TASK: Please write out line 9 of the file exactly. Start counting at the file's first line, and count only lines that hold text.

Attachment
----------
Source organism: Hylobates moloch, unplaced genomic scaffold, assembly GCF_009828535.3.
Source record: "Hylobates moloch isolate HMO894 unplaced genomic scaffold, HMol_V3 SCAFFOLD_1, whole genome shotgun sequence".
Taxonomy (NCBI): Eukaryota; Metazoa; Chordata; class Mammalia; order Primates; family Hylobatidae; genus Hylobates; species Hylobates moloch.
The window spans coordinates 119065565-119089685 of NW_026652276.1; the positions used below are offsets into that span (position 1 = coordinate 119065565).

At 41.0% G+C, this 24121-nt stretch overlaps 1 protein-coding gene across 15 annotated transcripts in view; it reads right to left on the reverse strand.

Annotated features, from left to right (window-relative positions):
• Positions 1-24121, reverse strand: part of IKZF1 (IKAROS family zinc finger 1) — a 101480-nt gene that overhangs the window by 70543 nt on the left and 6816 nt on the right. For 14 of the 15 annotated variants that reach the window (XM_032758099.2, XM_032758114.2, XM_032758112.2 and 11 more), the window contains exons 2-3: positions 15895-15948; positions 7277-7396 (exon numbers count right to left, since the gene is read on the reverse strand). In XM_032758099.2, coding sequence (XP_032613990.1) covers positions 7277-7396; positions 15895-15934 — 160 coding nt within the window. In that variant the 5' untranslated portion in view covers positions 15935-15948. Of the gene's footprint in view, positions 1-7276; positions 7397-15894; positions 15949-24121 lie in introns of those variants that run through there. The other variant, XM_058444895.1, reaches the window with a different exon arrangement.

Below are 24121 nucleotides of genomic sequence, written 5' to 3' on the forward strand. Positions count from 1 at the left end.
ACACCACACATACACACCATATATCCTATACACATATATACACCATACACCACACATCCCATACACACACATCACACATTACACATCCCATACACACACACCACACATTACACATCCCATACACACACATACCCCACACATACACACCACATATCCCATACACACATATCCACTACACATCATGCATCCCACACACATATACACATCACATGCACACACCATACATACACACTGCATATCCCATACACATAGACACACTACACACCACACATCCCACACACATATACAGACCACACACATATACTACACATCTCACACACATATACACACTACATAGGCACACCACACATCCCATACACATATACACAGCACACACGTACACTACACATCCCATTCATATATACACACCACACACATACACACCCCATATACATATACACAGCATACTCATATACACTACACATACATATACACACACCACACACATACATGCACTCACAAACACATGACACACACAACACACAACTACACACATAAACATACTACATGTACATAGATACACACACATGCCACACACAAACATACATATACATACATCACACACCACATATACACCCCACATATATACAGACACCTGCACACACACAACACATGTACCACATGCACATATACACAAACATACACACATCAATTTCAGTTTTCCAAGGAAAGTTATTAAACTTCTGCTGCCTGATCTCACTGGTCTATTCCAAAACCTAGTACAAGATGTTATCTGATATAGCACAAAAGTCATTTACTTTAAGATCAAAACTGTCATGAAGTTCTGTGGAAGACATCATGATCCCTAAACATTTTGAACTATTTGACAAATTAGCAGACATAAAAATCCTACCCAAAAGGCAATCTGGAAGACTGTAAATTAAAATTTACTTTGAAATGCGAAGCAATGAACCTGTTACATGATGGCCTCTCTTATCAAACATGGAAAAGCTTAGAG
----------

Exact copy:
ACACCACACATACACACCATATATCCTATACACATATATACACCATACACCACACATCCCATACACACACATCACACATTACACATCCCATACACACACACCACACATTACACATCCCATACACACACATACCCCACACATACACACCACATATCCCATACACACATATCCACTACACATCATGCATCCCACACACATATACACATCACATGCACACACCATACATACACACTGCATATCCCATACACATAGACACACTACACACCACACATCCCACACACATATACAGACCACACACATATACTACACATCTCACACACATATACACACTACATAGGCACACCACACATCCCATACACATATACACAGCACACACGTACACTACACATCCCATTCATATATACACACCACACACATACACACCCCATATACATATACACAGCATACTCATATACACTACACATACATATACACACACCACACACATACATGCACTCACAAACACATGACACACACAACACACAACTACACACATAAACATACTACATGTACATAGATACACACACATGCCACACACAAACATACATATACATACATCACACACCACATATACACCCCACATATATACAGACACCTGCACACACACAACACATGTACCACATGCACATATACACAAACATACACACATCAATTTCAGTTTTCCAAGGAAAGTTATTAAACTTCTGCTGCCTGATCTCACTGGTCTATTCCAAAACCTAGTACAAGATGTTATCTGATATAGCACAAAAGTCATTTACTTTAAGATCAAAACTGTCATGAAGTTCTGTGGAAGACATCATGATCCCTAAACATTTTGAACTATTTGACAAATTAGCAGACATAAAAATCCTACCCAAAAGGCAATCTGGAAGACTGTAAATTAAAATTTACTTTGAAATGCGAAGCAATGAACCTGTTACATGATGGCCTCTCTTATCAAACATGGAAAAGCTTAGAG